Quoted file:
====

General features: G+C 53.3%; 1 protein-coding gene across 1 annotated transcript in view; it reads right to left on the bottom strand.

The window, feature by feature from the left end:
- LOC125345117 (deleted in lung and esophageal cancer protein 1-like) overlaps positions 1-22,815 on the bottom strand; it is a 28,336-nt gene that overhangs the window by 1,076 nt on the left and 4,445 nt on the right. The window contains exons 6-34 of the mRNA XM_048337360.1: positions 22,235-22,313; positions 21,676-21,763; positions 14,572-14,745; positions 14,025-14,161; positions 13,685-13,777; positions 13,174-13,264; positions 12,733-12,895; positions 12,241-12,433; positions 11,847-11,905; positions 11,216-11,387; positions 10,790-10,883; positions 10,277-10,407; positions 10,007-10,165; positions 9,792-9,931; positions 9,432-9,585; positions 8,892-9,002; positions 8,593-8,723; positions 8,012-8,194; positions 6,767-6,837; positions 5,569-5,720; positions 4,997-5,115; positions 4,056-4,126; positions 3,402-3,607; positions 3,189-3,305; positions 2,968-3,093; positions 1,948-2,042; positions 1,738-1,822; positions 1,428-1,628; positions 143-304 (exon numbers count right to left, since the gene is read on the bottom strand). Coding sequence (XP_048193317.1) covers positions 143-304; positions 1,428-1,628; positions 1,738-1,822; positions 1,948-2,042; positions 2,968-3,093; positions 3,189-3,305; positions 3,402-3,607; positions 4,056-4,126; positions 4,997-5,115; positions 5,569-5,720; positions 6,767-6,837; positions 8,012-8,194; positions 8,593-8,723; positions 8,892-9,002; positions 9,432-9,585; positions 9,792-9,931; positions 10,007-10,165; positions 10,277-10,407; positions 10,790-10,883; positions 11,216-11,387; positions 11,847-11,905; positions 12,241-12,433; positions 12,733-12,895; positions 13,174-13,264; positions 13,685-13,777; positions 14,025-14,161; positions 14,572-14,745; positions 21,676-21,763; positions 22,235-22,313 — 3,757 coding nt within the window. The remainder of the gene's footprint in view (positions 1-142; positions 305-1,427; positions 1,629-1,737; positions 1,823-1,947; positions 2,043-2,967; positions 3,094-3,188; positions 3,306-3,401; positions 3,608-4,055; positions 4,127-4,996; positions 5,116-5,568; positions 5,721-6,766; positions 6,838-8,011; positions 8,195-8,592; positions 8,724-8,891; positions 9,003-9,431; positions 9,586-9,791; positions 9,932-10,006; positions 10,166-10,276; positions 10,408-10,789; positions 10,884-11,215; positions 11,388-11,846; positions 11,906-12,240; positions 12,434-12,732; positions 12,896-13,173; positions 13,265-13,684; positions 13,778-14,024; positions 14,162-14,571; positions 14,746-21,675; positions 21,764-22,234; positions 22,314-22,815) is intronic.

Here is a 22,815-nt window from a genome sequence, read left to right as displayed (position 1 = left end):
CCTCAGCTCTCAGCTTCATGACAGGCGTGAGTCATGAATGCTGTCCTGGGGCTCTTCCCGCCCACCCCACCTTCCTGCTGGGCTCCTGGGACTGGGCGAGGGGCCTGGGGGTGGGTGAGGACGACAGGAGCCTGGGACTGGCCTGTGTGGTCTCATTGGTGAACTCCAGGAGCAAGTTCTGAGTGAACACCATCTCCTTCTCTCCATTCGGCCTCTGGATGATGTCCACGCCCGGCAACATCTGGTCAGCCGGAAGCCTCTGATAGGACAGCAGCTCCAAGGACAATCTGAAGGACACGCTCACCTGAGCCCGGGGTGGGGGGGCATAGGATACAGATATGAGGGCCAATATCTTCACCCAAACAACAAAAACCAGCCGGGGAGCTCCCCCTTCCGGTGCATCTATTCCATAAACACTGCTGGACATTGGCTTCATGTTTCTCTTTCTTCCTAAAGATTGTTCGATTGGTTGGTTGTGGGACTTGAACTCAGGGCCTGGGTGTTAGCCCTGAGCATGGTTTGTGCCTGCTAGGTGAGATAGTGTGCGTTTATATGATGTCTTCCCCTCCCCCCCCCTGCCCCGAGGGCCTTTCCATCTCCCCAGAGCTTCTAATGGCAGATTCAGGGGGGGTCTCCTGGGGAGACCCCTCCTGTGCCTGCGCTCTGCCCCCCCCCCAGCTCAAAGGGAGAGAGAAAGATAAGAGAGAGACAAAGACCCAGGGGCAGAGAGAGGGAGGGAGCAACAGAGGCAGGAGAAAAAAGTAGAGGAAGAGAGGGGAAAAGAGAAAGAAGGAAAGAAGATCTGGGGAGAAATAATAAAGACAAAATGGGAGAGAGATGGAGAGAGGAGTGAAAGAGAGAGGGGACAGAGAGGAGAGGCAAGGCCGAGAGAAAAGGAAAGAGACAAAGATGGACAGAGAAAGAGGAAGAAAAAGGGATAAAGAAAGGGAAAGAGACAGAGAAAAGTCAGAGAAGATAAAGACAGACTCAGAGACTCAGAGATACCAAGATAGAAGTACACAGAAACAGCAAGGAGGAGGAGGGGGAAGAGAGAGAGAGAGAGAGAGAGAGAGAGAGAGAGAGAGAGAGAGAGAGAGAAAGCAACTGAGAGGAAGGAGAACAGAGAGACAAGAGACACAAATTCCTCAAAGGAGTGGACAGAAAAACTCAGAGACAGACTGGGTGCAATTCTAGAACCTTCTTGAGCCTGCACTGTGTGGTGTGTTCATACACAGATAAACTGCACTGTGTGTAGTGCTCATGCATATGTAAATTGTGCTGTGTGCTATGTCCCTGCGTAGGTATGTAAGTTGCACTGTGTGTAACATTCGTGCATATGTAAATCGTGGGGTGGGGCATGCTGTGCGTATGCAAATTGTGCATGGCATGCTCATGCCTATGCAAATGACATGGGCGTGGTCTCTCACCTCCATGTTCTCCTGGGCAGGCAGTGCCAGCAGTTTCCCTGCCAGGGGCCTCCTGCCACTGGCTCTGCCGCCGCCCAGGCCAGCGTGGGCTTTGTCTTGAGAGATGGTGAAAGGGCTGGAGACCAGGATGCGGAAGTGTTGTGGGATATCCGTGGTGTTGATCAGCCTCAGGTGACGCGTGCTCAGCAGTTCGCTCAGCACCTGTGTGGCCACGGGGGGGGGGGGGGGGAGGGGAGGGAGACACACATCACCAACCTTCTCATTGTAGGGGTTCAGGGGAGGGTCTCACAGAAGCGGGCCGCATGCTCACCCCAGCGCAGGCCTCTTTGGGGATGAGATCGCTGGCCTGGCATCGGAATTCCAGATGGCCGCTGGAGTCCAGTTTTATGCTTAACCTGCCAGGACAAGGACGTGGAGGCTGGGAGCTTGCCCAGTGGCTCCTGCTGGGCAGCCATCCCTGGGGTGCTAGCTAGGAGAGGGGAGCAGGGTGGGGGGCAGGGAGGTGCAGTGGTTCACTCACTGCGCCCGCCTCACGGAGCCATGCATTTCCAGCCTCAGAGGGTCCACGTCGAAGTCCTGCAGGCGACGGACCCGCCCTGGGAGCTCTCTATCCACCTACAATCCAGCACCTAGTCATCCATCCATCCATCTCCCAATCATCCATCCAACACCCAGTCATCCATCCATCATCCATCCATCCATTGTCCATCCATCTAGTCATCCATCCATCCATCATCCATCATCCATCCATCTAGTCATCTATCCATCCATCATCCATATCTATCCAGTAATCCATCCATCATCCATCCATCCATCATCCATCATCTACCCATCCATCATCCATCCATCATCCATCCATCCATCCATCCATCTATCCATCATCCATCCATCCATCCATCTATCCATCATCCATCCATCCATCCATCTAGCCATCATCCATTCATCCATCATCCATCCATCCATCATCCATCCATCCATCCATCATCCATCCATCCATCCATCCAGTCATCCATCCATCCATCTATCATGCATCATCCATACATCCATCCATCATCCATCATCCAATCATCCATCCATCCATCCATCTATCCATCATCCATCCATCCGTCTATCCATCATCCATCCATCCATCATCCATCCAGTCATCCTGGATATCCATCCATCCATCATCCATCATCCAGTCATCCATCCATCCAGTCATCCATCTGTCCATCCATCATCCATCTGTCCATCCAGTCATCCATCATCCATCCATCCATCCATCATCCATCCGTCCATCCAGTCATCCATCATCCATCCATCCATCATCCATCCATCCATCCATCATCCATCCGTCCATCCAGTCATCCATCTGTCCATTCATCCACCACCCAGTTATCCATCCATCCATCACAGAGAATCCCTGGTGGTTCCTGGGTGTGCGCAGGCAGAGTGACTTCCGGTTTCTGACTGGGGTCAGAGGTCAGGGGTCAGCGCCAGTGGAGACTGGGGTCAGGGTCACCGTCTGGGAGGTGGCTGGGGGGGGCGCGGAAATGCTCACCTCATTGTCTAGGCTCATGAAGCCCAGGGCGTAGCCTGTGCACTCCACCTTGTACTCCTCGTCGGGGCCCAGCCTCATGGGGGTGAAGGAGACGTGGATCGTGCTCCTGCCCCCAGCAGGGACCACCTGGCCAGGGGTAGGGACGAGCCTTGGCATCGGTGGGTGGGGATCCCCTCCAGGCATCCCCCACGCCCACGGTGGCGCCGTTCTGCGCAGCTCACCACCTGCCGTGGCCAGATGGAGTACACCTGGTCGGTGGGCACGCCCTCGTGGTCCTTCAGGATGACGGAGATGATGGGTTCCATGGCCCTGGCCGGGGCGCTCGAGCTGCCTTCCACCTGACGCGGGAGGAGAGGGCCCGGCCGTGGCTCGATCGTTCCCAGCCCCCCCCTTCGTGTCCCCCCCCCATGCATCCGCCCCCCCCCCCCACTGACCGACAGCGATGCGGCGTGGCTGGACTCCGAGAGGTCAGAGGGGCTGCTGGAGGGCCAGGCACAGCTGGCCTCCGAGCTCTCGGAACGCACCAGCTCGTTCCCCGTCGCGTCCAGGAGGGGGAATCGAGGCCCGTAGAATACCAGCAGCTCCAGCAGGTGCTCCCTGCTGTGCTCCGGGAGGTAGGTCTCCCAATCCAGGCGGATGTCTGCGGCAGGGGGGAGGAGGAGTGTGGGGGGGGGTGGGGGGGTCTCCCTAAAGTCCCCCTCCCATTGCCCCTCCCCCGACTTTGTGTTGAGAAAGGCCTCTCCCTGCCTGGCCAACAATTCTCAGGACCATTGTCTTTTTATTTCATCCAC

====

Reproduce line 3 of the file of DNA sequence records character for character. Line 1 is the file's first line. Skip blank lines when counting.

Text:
- LOC125345117 (deleted in lung and esophageal cancer protein 1-like) overlaps positions 1-22,815 on the bottom strand; it is a 28,336-nt gene that overhangs the window by 1,076 nt on the left and 4,445 nt on the right. The window contains exons 6-34 of the mRNA XM_048337360.1: positions 22,235-22,313; positions 21,676-21,763; positions 14,572-14,745; positions 14,025-14,161; positions 13,685-13,777; positions 13,174-13,264; positions 12,733-12,895; positions 12,241-12,433; positions 11,847-11,905; positions 11,216-11,387; positions 10,790-10,883; positions 10,277-10,407; positions 10,007-10,165; positions 9,792-9,931; positions 9,432-9,585; positions 8,892-9,002; positions 8,593-8,723; positions 8,012-8,194; positions 6,767-6,837; positions 5,569-5,720; positions 4,997-5,115; positions 4,056-4,126; positions 3,402-3,607; positions 3,189-3,305; positions 2,968-3,093; positions 1,948-2,042; positions 1,738-1,822; positions 1,428-1,628; positions 143-304 (exon numbers count right to left, since the gene is read on the bottom strand). Coding sequence (XP_048193317.1) covers positions 143-304; positions 1,428-1,628; positions 1,738-1,822; positions 1,948-2,042; positions 2,968-3,093; positions 3,189-3,305; positions 3,402-3,607; positions 4,056-4,126; positions 4,997-5,115; positions 5,569-5,720; positions 6,767-6,837; positions 8,012-8,194; positions 8,593-8,723; positions 8,892-9,002; positions 9,432-9,585; positions 9,792-9,931; positions 10,007-10,165; positions 10,277-10,407; positions 10,790-10,883; positions 11,216-11,387; positions 11,847-11,905; positions 12,241-12,433; positions 12,733-12,895; positions 13,174-13,264; positions 13,685-13,777; positions 14,025-14,161; positions 14,572-14,745; positions 21,676-21,763; positions 22,235-22,313 — 3,757 coding nt within the window. The remainder of the gene's footprint in view (positions 1-142; positions 305-1,427; positions 1,629-1,737; positions 1,823-1,947; positions 2,043-2,967; positions 3,094-3,188; positions 3,306-3,401; positions 3,608-4,055; positions 4,127-4,996; positions 5,116-5,568; positions 5,721-6,766; positions 6,838-8,011; positions 8,195-8,592; positions 8,724-8,891; positions 9,003-9,431; positions 9,586-9,791; positions 9,932-10,006; positions 10,166-10,276; positions 10,408-10,789; positions 10,884-11,215; positions 11,388-11,846; positions 11,906-12,240; positions 12,434-12,732; positions 12,896-13,173; positions 13,265-13,684; positions 13,778-14,024; positions 14,162-14,571; positions 14,746-21,675; positions 21,764-22,234; positions 22,314-22,815) is intronic.